In a remarkable lapse of royal security, an intruder was able to break into Buckingham Palace and spend several minutes sitting on the astonished Queen’s bed early on June 9th, 1982.
The intruder, 33-year-old father-of-four Michael Fagan, was an unemployed decorator and petty criminal who claimed he had also broken into the royal palace a month previously. Fortunately, it appeared that, despite suffering mental problems, he had no intent to harm anyone, least of all the Queen.
According to his own account, Fagan first broke into Buckingham Palace in June, scaling a high boundary wall then shinning up a drainpipe to enter through an open window. He claimed to have spent at least half-an-hour wandering the corridors and going into various rooms. He ate cheese and crackers he found in a pantry, sat on the royal throne and viewed various valuable royal portraits.
After drinking half-a-bottle of wine he relieved himself in a dog’s water bowl he found in a room used by the Queen’s corgis. Eventually he became tired and was leaving when he startled a housemaid, who called security. When guards arrived he had already gone, leaving them to believe the housemaid was mistaken.
About a month later, on July 9th, Fagan decided to visit the palace again. His wife had just left him and he was struggling to sleep. At around 7am he again scaled the palace’s 14ft high perimeter wall then shinned up a drainpipe to enter through an insecure window. This time he headed for the private royal apartments, whose doors were marked with the names of their occupants. Finding the Queen’s apartment unguarded, he went inside.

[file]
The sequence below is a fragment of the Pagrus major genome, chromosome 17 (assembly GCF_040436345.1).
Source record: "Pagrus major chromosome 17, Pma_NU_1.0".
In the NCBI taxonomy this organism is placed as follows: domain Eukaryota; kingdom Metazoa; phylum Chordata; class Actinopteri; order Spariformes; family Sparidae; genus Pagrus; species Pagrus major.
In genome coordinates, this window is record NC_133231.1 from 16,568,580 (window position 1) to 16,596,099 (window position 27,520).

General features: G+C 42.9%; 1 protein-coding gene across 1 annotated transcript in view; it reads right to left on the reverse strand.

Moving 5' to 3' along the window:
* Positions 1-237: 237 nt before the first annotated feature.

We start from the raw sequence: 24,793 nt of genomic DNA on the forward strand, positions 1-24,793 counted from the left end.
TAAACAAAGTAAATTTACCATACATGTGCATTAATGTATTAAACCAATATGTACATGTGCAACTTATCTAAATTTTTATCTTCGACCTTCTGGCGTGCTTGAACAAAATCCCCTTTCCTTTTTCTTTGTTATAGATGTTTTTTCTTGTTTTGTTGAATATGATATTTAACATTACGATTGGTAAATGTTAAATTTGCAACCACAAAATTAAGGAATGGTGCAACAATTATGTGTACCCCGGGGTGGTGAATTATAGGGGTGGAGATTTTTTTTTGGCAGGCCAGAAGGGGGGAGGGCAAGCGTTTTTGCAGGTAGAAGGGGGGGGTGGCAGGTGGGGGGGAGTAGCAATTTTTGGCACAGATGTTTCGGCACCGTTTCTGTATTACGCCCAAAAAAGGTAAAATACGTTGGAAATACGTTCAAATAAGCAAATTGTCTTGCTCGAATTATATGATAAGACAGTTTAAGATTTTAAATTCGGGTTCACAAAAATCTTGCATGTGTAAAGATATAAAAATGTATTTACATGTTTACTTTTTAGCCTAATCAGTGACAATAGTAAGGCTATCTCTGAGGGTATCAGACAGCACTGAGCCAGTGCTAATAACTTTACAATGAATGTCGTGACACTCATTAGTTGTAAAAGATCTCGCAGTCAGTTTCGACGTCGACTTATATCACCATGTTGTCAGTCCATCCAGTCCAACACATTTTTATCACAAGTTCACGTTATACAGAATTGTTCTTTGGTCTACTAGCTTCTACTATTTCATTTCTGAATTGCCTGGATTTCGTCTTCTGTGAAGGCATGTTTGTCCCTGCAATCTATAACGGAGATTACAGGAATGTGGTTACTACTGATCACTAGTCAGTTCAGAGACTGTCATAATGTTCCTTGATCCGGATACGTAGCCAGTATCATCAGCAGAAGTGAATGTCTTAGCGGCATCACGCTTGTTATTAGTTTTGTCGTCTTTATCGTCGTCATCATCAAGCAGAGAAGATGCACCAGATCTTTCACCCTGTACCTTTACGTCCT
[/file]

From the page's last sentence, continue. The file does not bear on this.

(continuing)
By chance, Fagan arrived just after the armed police officer guarding her door had gone off duty. His replacement had been taking the dogs for their early morning walk and was not yet in place. Fagan spent several minutes exploring the Queen’s anterooms, where he broke a glass ashtray and cut his hand while picking up the pieces. He was still holding a fragment of the glass when he entered the bedroom where Her Majesty was sleeping.
She was woken when he disturbed a curtain and, despite her surprise at finding a scruffily-dressed, barefoot stranger in her room, she managed to remain calm. Initial reports suggested Fagan sat on the foot of the Queen’s bed and talked to the monarch for around 10 minutes before she was able to raise the alarm. But in a 2012 interview, Fagan said the Queen left the room almost straight away and phoned the palace switchboard from her anteroom to alert the police.
Despite phoning twice, no police officers arrived. Fagan then casually asked for a cigarette, which was brought by a maid who had been cleaning a neighbouring room. Shortly afterwards the duty footman arrived and held Fagan – who made no attempt to resist – until the police turned up. The Queen remained calm throughout and engaged Fagan in conversation so as not to alarm him.
After his arrest Fagan was not charged with trespassing in the Queen’s bedroom, which was then a civil offence. He was charged with stealing the wine, but that charge was later dropped when he was committed for psychiatric evaluation. He was sent to a top security mental health hospital in Liverpool, as a patient rather than a criminal, and spent the next six months there before being released in January 1983.
Despite the national outrage that a mentally unbalanced man could gain access to the Queen’s bedroom carrying a piece of broken glass, Fagan’s mother told a reporter he would never have hurt her: “He thinks so much of the Queen,” she said, “I can imagine him just wanting to simply talk and say hello and discuss his problems.”
Not surprisingly, the incident sparked a major and comprehensive review of security at Buckingham Palace and other royal residences. It emerged Fagan had tripped a number of alarms, but because they were unreliable, prone to false alarms and often set off by members of the palace staff, they had been silenced without further investigation.
Fagan enjoyed a brief spell of notoriety and in 1983, following his release, recorded a punk rock version of “God Save the Queen”. Two years after breaking into the palace he was given a three-month suspended prison sentence after attacking a policeman in Wales. In 1987 he was convicted of indecent exposure after running around a piece of waste ground in London with no trousers on, and in 1997 he was jailed for four years after a conviction for conspiracy to supply heroin.